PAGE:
Streams were a feature on YouTube up until February 18, 2010, when the feature was removed from the site. Any stream link would redirect to a channel called "whyarestreamsgone", where users can read an explanation for the removal, albeit a rather vague one..


Streams were one of YouTube's oldest features. Even in 2010, before their cancellation, they used YouTube's oldest version of it's player. Despite the above-mentioned channel stating that they only had a "small but dedicated number of users", they were, in truth, one of YouTube's most popular features. It's removal was almost universally criticized, with the site's community, especially veteran users, seeing the removal as unneeded and pointless, and as another sign of Google taking over the site. Some more dedicated users who had used the streams almost every day even left or boycotted YouTube.

Functionality and features

One of the streams' main features was the ability to chat with other users, similar to an instant messaging service. This was a large contributor to their popularity, as YouTube offered no other way of instant message "chatting", and some users did not wish to open another service while on the site.

The streams' main purpose was for groups of people to add videos to the stream's "playlist", which would play videos in the order that they were added. The users could then watch the videos all at the same time, while talking about them or just making general conversation. The owners and moderators of the streams could ban or suspend users, and also remove videos.

Other uses for streams

Many people made or joined YouTube streams for other impractical purposes than to just watch videos and chat.

Some people used the streams to role play, occasionally adding music or other videos to fit the mood. There were several designated "RP" streams.

A rather popular use for the streams was as a means to find multiplayer matches for online gaming services, mostly popular ones such as Xbox Live, the PlayStation Network, and Nintendo's Wifi(More prominent in the heyday of Diamond/Pearl/Platinum). This was done by joining a designated stream, usually with 30 or more people in it, and asking for a match.

Others would join to have private discussions with people in a group they might have belonged to. This was done by setting the stream to closed after the selected people were invited. This could range from friendly, harmless things such as gaming clans, to more controversial discussions, such as trolling.

Stream creation and editing options

In addition to joining another person's stream(this could be done by following a link someone had given you, or going to the "streams main" page, which would list every active stream in order of number of users in it, and would give information about each one)a user could also create their own stream, from the streams main page as well. A user would have to set a name and description for their stream, and it could be opened and closed at any time.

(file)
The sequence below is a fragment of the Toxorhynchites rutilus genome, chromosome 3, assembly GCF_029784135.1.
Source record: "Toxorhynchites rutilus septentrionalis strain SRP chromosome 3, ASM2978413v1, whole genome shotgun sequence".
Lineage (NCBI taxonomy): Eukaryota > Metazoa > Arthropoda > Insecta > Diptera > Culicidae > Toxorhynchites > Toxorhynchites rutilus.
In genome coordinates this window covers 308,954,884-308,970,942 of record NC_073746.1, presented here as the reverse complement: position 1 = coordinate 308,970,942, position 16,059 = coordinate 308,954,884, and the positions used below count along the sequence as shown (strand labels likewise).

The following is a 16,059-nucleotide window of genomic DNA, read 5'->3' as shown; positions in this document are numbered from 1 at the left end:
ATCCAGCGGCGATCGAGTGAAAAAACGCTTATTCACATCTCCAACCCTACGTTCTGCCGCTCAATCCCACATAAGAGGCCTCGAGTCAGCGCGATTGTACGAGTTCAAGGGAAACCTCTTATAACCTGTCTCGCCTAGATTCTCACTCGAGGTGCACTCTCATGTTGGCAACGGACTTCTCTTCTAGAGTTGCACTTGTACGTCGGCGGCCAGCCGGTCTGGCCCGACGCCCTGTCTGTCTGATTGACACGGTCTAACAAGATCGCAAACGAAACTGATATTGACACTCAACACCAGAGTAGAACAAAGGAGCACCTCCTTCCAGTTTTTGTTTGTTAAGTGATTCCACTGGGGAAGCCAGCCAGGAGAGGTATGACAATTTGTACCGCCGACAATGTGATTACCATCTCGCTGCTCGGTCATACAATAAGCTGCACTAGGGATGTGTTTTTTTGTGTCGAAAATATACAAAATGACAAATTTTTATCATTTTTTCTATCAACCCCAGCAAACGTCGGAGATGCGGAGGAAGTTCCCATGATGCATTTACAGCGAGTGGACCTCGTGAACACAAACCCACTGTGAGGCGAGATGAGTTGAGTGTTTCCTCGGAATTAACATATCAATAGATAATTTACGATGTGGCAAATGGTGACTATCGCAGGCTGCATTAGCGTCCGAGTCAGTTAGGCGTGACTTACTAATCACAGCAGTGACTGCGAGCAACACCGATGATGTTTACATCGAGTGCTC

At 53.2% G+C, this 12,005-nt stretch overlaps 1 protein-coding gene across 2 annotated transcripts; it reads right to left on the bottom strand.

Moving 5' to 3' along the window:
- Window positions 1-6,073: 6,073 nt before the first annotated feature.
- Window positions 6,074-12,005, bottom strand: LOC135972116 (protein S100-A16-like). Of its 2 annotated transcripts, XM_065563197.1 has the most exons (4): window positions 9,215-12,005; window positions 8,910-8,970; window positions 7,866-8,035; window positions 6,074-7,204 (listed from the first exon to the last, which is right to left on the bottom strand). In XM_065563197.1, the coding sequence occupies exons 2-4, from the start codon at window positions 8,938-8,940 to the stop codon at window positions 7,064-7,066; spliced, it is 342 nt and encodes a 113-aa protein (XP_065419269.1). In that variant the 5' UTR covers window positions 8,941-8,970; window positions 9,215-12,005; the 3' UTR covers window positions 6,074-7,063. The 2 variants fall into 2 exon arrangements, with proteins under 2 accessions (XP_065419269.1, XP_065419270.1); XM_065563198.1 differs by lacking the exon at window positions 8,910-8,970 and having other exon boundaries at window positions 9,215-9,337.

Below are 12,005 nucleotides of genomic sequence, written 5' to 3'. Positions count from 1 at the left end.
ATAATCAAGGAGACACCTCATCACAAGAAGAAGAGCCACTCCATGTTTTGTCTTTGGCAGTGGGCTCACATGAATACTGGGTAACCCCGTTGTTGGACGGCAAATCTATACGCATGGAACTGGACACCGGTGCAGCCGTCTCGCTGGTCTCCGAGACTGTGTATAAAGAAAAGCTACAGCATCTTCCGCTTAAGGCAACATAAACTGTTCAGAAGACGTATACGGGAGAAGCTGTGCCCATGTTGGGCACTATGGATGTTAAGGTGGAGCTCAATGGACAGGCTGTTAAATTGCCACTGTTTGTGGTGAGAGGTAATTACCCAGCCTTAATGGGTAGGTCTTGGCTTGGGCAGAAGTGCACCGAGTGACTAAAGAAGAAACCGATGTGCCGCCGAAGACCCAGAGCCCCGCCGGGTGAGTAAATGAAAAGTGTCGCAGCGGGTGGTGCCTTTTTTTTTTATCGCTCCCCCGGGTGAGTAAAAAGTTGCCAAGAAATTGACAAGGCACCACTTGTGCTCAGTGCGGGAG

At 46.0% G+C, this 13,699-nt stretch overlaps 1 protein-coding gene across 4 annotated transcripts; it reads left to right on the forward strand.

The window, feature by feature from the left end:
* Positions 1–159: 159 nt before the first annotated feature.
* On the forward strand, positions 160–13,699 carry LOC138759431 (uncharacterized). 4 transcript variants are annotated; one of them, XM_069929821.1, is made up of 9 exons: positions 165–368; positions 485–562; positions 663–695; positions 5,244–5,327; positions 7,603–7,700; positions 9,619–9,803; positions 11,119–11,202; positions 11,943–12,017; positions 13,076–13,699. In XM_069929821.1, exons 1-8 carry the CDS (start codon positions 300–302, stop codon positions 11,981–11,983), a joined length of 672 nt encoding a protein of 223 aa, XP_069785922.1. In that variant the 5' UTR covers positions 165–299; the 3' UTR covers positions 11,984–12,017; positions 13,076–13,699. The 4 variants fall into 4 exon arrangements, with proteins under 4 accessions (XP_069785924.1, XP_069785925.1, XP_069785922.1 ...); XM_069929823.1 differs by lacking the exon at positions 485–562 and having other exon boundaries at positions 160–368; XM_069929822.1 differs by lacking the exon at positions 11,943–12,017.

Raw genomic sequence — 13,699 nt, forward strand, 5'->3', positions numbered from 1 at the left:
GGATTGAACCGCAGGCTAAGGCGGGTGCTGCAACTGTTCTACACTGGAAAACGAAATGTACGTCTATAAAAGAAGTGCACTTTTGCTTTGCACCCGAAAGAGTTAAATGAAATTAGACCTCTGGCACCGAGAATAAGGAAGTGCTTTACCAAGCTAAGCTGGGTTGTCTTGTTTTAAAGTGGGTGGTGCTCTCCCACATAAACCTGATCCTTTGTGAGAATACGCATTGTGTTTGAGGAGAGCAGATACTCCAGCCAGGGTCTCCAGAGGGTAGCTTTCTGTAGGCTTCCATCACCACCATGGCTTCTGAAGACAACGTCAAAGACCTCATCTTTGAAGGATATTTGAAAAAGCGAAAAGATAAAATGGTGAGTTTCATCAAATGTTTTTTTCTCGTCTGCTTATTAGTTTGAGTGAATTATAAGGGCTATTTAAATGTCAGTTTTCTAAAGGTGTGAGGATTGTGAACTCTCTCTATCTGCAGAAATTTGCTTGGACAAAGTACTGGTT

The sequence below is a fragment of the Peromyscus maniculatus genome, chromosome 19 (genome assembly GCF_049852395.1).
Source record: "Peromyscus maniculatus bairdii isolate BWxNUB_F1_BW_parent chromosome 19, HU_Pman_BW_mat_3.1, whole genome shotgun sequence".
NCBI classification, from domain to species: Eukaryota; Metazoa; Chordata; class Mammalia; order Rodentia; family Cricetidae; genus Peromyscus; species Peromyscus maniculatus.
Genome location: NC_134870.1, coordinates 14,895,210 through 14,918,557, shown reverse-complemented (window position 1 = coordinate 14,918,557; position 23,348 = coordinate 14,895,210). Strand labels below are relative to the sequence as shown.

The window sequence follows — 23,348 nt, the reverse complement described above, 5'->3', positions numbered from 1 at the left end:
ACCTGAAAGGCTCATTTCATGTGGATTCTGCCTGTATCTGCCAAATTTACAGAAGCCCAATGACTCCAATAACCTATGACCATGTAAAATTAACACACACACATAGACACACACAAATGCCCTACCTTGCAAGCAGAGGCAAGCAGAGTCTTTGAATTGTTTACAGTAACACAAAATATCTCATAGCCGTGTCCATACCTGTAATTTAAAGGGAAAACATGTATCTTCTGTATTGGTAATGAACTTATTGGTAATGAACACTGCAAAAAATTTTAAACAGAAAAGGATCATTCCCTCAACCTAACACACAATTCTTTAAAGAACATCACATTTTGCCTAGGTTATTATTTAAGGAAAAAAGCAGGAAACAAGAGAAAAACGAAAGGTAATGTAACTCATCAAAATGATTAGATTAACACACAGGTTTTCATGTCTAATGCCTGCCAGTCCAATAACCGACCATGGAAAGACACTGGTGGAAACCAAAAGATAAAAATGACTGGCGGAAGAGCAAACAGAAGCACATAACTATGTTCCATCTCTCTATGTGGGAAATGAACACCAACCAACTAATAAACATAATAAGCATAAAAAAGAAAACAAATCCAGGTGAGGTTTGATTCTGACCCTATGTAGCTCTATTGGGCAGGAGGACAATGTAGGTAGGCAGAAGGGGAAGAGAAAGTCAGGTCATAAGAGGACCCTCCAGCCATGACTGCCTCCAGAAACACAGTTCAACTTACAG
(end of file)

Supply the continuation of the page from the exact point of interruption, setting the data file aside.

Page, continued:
A user could also make their own custom "welcome message" which would pop up within the stream in a small window.

One could also edit many aspects of their stream, such as how many users can be in at once, and whether or not adult content is allowed. They could also choose who would be an admin or moderator in the stream, as well as who was banned.

A somewhat useless or "lost" feature within YouTube streams was the ability to have a custom background, just like channels. However, you could not upload an image from your computer, rather you had to link it from an external hosting site. Due to unknown circumstances, possibly a glitch, the image used for one's background would never be visible, usually off to the side of the actual white background of the stream. It could, however, be viewed by selecting "view background image".


Despite the streams' substantial popularity and positive reception, the streams were rarely, if ever, updated. While the rest of the site received both aesthetic and technical updates, the streams remained the same since their release. YouTube's staff seemed to have all but forgotten about this feature to work on other things.

On February 18, 2010, without any prior warnings or updates given by YouTube, the streams were removed. This angered many users, and even today, years later, videos can still be found criticizing YouTube's controversial decision to remove them. A website was even made to emulate the streams after their removal, known as "SynchTube", though it is not exactly the same as the original, and had existed before the streams' removal. It is unknown whether they will ever return or be replaced.

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